I chased it down and grabbed it by the collar at the water line. I called Unit 61 but couldn't manage to talk clearly on the radio while handling the dog so he wasn't clear on the nature of my need for back up. Fortunately he was in lot 1 so I wasn't holding the dog for long. "Look at you, Janet, you're a dog catcher!" "Good work!" 61 was clearly pleased with my dog catching skills. Turns out the dog was a repeat offender. The owner had an outstanding unpaid ticket.

Unit 61 took hold of the dog's collar and tried to walk it off the beach. The dirty-beach woman started giving 61 a hard time about taking the dog away and her kids started crying because they thought the dog was being hurt. The dog balked, tried to knock over 61, and tried to get away. At one point 61 had the dog between his legs. I'll bet he's glad I didn't get a picture of that. Clearly dragging the dog by the collar wasn't going to work. I looked around for some rope in the wrack. Normally there's tons of yellow plastic rope amidst the wrack, but I found none. 61 radioed Gatehouse to ask for rope. Gatehouse arrived with rope and with one of those long poles with a loop on the end that they use for catching predators. That was sheer genius. The two guys led the dog off with the pole.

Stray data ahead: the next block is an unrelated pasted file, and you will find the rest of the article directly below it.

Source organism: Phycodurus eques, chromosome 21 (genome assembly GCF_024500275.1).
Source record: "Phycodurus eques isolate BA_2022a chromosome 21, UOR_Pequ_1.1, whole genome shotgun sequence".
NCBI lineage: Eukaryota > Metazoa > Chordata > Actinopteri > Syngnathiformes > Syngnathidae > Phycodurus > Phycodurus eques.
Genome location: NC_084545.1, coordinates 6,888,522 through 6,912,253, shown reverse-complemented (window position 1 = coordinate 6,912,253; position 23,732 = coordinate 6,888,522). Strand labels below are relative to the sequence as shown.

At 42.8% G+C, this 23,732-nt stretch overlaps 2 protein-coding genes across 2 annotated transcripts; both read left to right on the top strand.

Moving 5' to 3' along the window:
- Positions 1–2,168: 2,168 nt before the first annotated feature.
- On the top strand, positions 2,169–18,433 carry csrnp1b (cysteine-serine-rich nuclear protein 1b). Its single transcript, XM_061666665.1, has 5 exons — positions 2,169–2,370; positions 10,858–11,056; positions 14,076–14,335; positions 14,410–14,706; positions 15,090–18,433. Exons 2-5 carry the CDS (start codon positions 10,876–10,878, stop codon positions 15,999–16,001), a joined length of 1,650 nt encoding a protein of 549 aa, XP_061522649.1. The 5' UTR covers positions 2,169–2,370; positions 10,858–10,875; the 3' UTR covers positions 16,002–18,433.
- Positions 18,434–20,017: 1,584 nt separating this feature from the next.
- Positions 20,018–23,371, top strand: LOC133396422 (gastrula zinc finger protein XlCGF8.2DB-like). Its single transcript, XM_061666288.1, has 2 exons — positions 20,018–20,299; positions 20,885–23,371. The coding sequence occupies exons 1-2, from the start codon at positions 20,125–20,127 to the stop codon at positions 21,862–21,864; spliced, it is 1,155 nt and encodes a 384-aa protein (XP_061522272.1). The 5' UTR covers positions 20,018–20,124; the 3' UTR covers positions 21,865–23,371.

Flush with my success at dog catching, I had no trouble handling a surly preteen boy who was trespassing in the closed area. All other visitor contacts were great: an in depth discussion of the pros and cons of beach re-nourishment, several chances to give my piping plover life cycle talk, and some reminiscences of fishing there in the 1950s.

Lunch at The Fish Tale, an upland sandpiper, and some glossy ibises across from the airport rounded out the day.